Filling the Gaps in God – A Shared Language of Religious Difference

In my last blog I suggested that God doesn’t fill the gaps in human knowledge. To the contrary, we humans are the gaps in God, the places where God is alienated from God’s own full love and participation in creation. The gaps are created by human conflict and a failure to work together for the flourishing of God’s creation.

A major reason for this is our propensity for inter-religious conflict. The causes of such conflict are many. In large part our conflicts arise not from religion itself, but simply because in struggles over resources we use religious affiliation as a way of choosing teams. These are serious political problems, but involve a different kind of inter-religious dialogue than that which I want to discuss today.

The specifically religious problem that makes us gaps in God is the transposition of conflicting claims about the transcendent source and end of all things into the realm of immanent social structures. Thus Christianity claims that Jesus Christ, God’s Word, is the source and end of all things. This inevitably creates conflict when it is transposed into a claim that all things must submit to Christ here and now through submission to Christ’s church. Such conflict is merely submerged when the religious other is tolerated while the business of proselytism is carried out.

A more subtle form of this transposition happens in Islam, which accepts the religious affiliation of Christians and Jews as legitimate, but only so long as Christians and Jews accept this tolerance within a distinctly Muslim understanding of of who they are: “people of the book.” It is a designation that creates a social space for religious difference, but also puts firm boundaries around that social space and explicitly acknowledges the superiority of Islam, a superiority that cannot be challenged in public.

An even more subtle form of this comes with the “one God many paths” approach associated with contemporary Hindu and pluralist movements. This approach at first appears to leave unbounded social space for each religion. But it does so by denying the validity of any exclusive claims to religious truth that these religions may have. If you are a Christian who believes that Jesus is the only way, or a Muslim who believes that the Qur’an is the final revelation, then this form of pluralism explicitly denies your central claim even as it grants you a valid path to God.

And this has public implications. Because pluralism explicitly invalidates a claim that anyone needs to change religion in order to pursue the only true path to God it leads to social pressure or, as we find in India, even to laws restricting efforts to persuade people to change religion. Christian evangelism, Buddhist persuasion, and Muslim taqwa are effectively forbidden.

To many these restrictions on religious discourse, or those posed by more obviously hegemonic claims, seem an acceptable price to pay for preventing religious conflict. I doubt it.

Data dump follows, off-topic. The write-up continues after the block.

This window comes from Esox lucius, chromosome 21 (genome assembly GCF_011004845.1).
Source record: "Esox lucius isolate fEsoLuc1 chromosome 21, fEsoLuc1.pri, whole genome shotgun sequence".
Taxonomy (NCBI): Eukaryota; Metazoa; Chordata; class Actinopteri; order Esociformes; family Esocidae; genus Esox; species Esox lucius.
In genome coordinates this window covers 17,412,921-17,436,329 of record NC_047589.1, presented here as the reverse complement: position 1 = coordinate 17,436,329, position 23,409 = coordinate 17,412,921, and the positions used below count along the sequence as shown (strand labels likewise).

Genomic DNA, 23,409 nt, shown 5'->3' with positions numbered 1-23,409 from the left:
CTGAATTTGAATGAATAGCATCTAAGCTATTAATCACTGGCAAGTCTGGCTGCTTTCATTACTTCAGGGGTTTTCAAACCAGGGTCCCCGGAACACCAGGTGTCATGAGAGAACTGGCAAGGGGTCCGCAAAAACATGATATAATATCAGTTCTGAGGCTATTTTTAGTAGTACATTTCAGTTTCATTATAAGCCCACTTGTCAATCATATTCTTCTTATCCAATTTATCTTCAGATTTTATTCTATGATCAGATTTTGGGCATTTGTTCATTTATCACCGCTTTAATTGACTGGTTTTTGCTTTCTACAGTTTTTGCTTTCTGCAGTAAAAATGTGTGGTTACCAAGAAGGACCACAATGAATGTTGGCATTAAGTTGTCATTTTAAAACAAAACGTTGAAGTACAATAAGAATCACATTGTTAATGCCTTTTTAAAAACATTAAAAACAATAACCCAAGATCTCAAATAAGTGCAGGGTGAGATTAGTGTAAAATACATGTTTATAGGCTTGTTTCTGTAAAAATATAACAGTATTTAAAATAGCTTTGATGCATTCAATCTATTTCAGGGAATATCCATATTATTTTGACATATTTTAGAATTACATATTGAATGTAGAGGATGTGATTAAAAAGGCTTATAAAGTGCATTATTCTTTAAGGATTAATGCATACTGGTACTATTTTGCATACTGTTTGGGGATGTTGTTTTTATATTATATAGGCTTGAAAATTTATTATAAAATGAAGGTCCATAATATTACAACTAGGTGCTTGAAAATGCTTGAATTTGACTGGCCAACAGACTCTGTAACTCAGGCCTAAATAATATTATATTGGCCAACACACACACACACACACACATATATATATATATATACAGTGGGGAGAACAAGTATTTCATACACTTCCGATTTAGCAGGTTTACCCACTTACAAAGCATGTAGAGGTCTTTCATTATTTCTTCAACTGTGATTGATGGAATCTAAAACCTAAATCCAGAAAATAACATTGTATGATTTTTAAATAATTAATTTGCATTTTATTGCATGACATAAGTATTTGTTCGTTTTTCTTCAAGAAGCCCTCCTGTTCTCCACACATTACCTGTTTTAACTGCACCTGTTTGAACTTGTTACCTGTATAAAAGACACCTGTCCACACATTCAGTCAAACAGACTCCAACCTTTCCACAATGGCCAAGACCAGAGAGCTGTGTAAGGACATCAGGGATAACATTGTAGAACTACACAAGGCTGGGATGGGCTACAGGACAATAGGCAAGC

Religious conflict is as inevitable as political conflict and intellectual conflict. It is rooted in a desire of humans and human communities to find their identity and meaning within that which is transcendent and universal. Religion stakes a claim in the transcendent, a distinctive conceptualization of God. Alternative conceptualizations of God then pose threat to the identity of a specific religious community. Conflict of some sort results when these alternative conceptualizations engage one another.

There are at least two possible approaches to this problem. One is to restrict dialogue to those penultimate matters of human cooperation that don’t directly relate to or raise the problem of the transcendent context for human life. But this will only take us so far, because there seems to be an inherit drive for human communities to want to write their concept of the transcendent into the immanent structures of the societies in which they live, not merely their personal or communal lives.

The other is to restriction free religious exchange, including restrictions on persuasion. But this only prevents the kind of open dialogue that can lead us to more fully work together and come to some emerging concept of God, or the universal and transcendent, that can accommodate all our different religious community. And only this allow us to close the human gap in God.

By leaving unexplored the ground of religious difference we cease searching for a common language to express our human understandings of where we fit into God’s life. We return to our communitarian existence within a limited understanding of God rather than seeking some shared concept of the transcendent and universal that would allow a place for a variety of different religions.

To fill those gaps we will need a robust inter-religious dialogue that is unafraid to explore the ground of our religious differences. We may not find any immediate agreement. Yet we may find that as we translate and re-translate our essential religious insights for one another that a common language to describe our differences may emerge.

Since the first world war gave us the term “no mans land” our modern world has been characterized by formal and informal “demilitarized zones” These are places too dangerous or brutal for human habitation. In inter-religious relations we need to turn these zones into dialogue zones, because a common language to describe difference would be a tremendous step forward in filling the gaps we are in God.

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